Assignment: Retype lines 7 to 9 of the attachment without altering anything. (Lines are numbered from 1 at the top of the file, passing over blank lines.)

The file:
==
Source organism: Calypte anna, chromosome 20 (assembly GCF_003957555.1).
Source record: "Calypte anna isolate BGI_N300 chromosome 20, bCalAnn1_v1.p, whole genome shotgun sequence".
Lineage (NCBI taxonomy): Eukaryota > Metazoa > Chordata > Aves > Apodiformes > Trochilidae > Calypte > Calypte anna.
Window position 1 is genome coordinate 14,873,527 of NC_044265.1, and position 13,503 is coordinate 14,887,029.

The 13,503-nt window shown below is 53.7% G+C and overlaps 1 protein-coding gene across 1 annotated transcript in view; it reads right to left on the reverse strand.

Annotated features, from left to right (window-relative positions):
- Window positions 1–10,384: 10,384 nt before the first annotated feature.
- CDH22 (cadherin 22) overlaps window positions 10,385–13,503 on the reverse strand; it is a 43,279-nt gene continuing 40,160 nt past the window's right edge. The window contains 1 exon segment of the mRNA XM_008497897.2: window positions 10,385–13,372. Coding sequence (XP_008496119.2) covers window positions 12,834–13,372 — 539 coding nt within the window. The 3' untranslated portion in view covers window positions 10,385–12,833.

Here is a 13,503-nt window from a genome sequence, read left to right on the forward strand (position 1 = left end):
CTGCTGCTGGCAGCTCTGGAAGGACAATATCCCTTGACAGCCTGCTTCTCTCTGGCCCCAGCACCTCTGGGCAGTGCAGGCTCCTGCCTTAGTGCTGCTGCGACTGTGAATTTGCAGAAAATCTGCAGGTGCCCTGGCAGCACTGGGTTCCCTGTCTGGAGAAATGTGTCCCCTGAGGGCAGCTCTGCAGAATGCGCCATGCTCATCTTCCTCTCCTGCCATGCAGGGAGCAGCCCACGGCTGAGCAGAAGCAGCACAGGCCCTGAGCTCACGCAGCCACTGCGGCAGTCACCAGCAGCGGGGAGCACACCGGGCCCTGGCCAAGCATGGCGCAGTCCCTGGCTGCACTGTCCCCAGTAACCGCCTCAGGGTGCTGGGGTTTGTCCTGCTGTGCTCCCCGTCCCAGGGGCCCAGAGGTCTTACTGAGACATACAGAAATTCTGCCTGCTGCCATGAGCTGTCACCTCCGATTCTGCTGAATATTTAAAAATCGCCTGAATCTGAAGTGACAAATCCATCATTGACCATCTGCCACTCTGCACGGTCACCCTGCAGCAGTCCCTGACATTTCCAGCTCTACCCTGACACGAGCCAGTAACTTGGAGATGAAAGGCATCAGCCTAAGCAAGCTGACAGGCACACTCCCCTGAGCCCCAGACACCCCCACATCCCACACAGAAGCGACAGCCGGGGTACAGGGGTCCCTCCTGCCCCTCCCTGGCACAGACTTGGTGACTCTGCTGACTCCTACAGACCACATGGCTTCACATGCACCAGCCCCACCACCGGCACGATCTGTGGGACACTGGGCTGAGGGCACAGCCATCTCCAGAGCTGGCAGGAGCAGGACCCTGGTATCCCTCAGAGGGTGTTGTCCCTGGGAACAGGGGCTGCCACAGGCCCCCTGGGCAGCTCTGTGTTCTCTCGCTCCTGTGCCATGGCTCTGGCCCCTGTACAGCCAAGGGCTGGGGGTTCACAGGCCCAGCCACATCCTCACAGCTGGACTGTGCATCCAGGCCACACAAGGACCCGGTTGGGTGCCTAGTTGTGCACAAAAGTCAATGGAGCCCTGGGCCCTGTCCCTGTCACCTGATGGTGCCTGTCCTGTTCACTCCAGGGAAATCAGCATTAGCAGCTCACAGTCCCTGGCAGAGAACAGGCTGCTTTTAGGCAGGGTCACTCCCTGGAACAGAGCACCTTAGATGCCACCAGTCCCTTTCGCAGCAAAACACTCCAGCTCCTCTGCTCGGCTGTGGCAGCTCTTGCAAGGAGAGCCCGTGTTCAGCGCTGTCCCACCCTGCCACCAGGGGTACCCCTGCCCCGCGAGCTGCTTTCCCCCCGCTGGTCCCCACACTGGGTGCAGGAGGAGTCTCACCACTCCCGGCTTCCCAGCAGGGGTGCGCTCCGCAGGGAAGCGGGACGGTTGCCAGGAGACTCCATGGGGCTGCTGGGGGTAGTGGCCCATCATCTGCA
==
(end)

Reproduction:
- Window positions 1–10,384: 10,384 nt before the first annotated feature.
- CDH22 (cadherin 22) overlaps window positions 10,385–13,503 on the reverse strand; it is a 43,279-nt gene continuing 40,160 nt past the window's right edge. The window contains 1 exon segment of the mRNA XM_008497897.2: window positions 10,385–13,372. Coding sequence (XP_008496119.2) covers window positions 12,834–13,372 — 539 coding nt within the window. The 3' untranslated portion in view covers window positions 10,385–12,833.

Here is a 13,503-nt window from a genome sequence, read left to right on the forward strand (position 1 = left end):